(I think it's more debatable whether a double-click on an unloaded image, which opens the properties dialog, should load the image. I'm not sure the presence of the preview area necessarily means it needs to do so, but regardless, a double-click is much less likely to happen accidentally than a single click.)

Usually we say that there must be a clear interaction by the user to trigger network loads. Here, we have not only a reply, but more importantly: a clear interaction by the user with this image element specifically.

You're in the editor, you clicked on the image, so you should be allowed to see the image. In the mail you are sending. Esp. given that the recipient of your mail using Outlook would see it. Of course a load in this case might not be /always/ wanted, but it's fair to say that it's OK.

I strongly disagree. It's about expectation, not interaction. We're talking about a specific privacy feature with a dedicated way of loading images: the button that says to do so. If I'm blocking remote images, I certainly don't expect images to load simply because I pressed Reply, and it was a severe privacy bug when that was happening.

Similarly, simply clicking around in the message you're responding to, when it's not even clear there's an image there, shouldn't trigger a privacy-violating image load either. A user would have no reasonable expectation that that would happen.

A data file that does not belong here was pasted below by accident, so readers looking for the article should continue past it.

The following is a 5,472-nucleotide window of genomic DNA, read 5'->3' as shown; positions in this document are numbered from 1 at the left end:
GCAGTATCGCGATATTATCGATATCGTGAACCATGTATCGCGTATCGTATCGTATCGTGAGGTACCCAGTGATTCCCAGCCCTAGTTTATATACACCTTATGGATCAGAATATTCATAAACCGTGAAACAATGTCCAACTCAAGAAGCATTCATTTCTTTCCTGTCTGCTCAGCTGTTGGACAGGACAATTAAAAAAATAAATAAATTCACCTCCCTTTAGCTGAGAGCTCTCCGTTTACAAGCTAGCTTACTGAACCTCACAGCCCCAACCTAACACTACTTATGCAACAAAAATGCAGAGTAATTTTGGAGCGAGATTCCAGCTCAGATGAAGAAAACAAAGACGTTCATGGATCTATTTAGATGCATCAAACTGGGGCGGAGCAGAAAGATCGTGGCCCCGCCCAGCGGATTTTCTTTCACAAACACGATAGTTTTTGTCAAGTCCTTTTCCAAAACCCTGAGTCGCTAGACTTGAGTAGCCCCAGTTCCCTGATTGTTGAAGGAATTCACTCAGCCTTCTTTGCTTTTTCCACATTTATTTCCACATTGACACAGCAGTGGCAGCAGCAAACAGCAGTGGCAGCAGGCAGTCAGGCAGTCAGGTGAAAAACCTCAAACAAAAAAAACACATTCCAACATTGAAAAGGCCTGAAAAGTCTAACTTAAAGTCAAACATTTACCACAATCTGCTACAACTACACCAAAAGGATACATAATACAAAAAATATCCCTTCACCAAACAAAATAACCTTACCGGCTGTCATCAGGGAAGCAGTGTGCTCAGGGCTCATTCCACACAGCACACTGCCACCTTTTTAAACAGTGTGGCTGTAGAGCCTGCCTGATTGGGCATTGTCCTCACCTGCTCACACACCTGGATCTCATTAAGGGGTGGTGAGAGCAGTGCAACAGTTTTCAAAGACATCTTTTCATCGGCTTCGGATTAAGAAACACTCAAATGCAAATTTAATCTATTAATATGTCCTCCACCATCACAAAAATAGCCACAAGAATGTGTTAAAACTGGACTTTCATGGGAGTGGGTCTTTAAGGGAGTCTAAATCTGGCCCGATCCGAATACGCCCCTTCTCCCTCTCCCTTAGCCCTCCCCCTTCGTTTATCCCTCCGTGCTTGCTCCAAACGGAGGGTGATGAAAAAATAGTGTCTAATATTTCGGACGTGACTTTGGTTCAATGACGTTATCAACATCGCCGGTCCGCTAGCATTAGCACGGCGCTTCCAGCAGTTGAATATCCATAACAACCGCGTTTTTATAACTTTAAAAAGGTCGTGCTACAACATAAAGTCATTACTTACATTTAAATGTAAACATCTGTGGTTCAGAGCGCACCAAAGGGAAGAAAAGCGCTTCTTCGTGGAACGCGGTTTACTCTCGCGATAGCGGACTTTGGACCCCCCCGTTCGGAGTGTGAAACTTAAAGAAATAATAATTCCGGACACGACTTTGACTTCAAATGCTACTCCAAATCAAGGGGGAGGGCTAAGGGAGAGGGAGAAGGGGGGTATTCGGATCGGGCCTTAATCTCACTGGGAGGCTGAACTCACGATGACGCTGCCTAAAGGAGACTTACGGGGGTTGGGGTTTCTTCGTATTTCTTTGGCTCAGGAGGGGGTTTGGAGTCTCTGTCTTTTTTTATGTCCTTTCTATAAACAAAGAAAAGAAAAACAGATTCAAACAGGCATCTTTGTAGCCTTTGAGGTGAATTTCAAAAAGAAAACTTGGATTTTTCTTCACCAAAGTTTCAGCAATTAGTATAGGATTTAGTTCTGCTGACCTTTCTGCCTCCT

Also note that the image isn't even displayed when you click — there's just a connection behind the scenes. So it's violating your privacy without even telling you it's doing so. It's just clearly a bug.

Shouldn't we filter out all image references on reply, to all images that we'd not display when reading this received email?

Well, in a reply you're sending the stuff back to the original sender. They can deal with it, no? Or you mean for WYSIWYG?

For a reply it seems more like a WYSIWYG argument, but it's worth thinking about in the context of forwarding too. If I receive a message with a tracking pixel, which I've blocked, and then I forward the email to someone, I don't want the recipient triggering the tracker either. While it's their email client, it's still my privacy. So I'd be in favor of doing what Kai suggests for both replies and forwards, which would have the side effect of fixing this bug.

(In reply to Kai Engert (:kaie:) from comment #9)

Shouldn't we filter out all image references on reply, to all images that we'd not display when reading this received email?

We're already doing that. This bug here is that, if in that reply window the user still goes on to click on one of those blocked images, then a network request will take place.

Looks like a misunderstanding. Kai is suggesting to remove the images, not just block them.

That would be difficult, and likely unwanted. There are valid cases (like forwarding spam for investigation, or troubleshooting) where you'd like the content to stay intact even if you don't want to ping a server when doing so.

Magnus, could we distinguish between forwarding as inline and as attachment?

When forwarding for investigation, you probably want to forward an unmodified copy, and "forward as attachment" would be the preferred way for that. And when forwarding as attachment, the user wouldn't be able to edit that attachment in the composer window, correct?

I think the reported scenario is about replying, and possibly about forwarding inline. I think that's the scenario where we could strip out all images tags that we're blocking for display.

That's distinguishable, but I'd still rather not mess with the content. The bug here is rather specific so it should be quite fixable once we track it down.

And when forwarding as attachment, the user wouldn't be able to edit that attachment in the composer window, correct?

Indeed. Your suggestion is plausible and also provides better WYSIWYG.